fujaraThe most striking thing about this flute is its length. Until around the year 1900 a length of between 90 and 150 cm was the rule, but during the twentieth century the fujara got longer and longer. These days fujaras are usually between 170 and 180 cm long and some are even over two meters. Traditionally the instrument is made of a long branch of elder which has been left to dry for several years before being hollowed out by hand. In the last few decades other woods have been used as well, and even plastic. Versions which can be dismantled have also become available; in two or three parts, they are more easily transportable.

We don't know who built the mim's fujara, which was purchased from a Brussels antique dealer in 1982. It is a traditional twentieth-century specimen, 167.5 cm long, made of elder and decorated with the customary light-brown geometric and floral motifs. They were painted on with nitric acid (HNO3) and the instrument was then finished with a coat of French polish.

The fujara is a harmonic flute with three holes for the fingers, like the one-hand flute. Unlike the recorder, but as with brass instruments, the player also overblows to overtones other than the octave: fifth, quarter, major third, minor third, etc. The missing tones are then supplemented with the three finger holes.

Little is known about the instrument's early history. In a number of ways the fujara does bear a striking resemblance to the Stamentien Bass which was presented as a sort of bass one-hand flute in Michael Praetorius' Syntagma Musicum (1619). Stamentien Bass and fujara are both duct flutes with three holes. They are so long that you cannot reach the finger holes when you blow on the head. Consequently, like the bass recorder, they are blown some way under the head by means of a pipe which leads the air stream to the head.

Typical of fujara playing is the rozfuk: by way of introduction the player blows his flute as forcefully as possible up to the highest overtones, after which he plays a descending cascade of overtones till he comes to the tessitura of the melody. Originally the player only blew the instrument in this way to test it, but it makes such an impression on stage that it has now become the rule. Slow songs are frequently played on the fujara and in-between the player often sings them as well. Many of the songs are about the heroic exploits of shepherds and outlaws, like the mythical folk hero Juraj Jánošík (1688-1713), the Slovakian Robin Hood.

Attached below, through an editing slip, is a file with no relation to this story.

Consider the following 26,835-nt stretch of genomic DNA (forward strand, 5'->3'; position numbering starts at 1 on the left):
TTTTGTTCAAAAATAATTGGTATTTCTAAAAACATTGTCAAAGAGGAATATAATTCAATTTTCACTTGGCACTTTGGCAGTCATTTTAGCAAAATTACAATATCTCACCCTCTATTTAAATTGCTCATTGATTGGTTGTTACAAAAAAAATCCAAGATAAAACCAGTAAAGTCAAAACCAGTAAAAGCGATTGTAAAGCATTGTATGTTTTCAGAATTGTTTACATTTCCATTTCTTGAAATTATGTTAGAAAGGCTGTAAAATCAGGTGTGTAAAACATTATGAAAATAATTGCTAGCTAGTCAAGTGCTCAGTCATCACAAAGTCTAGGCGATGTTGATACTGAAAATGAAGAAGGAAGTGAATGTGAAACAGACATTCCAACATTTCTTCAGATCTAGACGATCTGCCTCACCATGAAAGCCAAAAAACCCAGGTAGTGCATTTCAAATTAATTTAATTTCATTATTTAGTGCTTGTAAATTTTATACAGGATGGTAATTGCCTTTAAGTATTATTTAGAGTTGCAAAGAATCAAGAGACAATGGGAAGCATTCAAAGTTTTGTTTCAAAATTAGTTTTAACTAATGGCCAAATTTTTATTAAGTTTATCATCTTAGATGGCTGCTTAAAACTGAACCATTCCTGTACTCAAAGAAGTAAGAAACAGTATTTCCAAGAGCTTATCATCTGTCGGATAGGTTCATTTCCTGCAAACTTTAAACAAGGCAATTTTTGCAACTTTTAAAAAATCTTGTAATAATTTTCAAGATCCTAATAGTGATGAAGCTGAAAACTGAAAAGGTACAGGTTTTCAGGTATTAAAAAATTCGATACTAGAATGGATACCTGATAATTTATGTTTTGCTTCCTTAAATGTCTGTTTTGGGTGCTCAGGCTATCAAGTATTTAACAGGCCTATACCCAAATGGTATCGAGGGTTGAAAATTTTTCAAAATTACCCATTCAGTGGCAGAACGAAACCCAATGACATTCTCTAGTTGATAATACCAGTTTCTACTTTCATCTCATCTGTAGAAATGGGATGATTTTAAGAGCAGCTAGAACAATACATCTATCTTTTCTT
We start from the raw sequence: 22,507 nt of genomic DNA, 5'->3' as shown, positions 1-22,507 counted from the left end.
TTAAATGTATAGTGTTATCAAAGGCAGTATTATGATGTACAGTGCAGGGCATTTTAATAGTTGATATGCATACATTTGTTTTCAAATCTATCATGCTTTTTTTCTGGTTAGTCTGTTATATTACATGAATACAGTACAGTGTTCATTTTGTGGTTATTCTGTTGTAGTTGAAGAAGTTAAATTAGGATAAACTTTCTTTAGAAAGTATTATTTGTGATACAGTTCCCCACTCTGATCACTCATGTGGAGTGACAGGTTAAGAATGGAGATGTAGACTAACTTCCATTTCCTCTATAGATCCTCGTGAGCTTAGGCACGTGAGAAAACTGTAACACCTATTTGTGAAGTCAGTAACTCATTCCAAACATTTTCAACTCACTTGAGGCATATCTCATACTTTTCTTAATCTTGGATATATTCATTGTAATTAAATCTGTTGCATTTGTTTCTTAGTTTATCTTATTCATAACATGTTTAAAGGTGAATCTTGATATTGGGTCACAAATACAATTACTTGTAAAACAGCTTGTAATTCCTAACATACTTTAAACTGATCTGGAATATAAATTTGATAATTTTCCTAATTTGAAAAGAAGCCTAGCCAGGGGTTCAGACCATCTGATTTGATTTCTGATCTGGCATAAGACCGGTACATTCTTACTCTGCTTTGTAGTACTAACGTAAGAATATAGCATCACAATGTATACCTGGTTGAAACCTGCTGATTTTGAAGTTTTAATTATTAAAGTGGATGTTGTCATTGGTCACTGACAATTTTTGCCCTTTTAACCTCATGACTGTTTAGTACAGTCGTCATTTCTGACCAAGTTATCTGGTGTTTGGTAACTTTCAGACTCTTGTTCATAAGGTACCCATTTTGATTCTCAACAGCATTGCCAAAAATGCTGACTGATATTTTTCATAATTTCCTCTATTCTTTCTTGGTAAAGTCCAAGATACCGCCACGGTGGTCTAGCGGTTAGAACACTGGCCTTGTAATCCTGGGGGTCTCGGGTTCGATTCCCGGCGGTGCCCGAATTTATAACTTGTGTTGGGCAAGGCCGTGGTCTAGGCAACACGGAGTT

The fujara was originally a shepherd's instrument, known only in a small area in the mountains of Central Slovakia: the Podpol'anie region (at the foot of the Polana mountain range) and adjoining parts of Horehronie, Gemer and Hont. Shepherds also used the fujara as a stick for leaning on, or to defend themselves against wild animals.

From the middle of the nineteenth century the Slovakian romantics attributed a specific meaning to this unusual instrument which appears nowhere else. The fujara became a symbol of Slovakian culture, and since independence in 1992 even of the Slovakian state. The current president, Ivan Gašparovič, had a hand in this. Gašparovič plays the instrument himself, and he likes to give one as a present to his fellow presidents and other high-ranking foreign visitors. The fujara has enjoyed greater status since 2005 when UNESCO declared the instrument and its music a 'Masterpiece of the oral and intangible heritage of humanity'.

Though shepherds have not played the fujara for many years, the instrument is more popular than ever. Indeed, there have never been so many builders and players as in recent decades. Because of its elegiac, archaistic and mystical sound the instrument has also found its way into world music, new paganism and music therapy.

fujara 1982.016-03
fujara 1982.016-03
fujara 1982.016-03 (detail)
Michal Fil'o in his workshop, Banská Bystrica, photo ritteke demeulenaere
Dušan Holik and Jaroslav Sloboda, photo ritteke demeulenaere
player in traditional costume from Podpol’anie, photo ritteke demeulenaere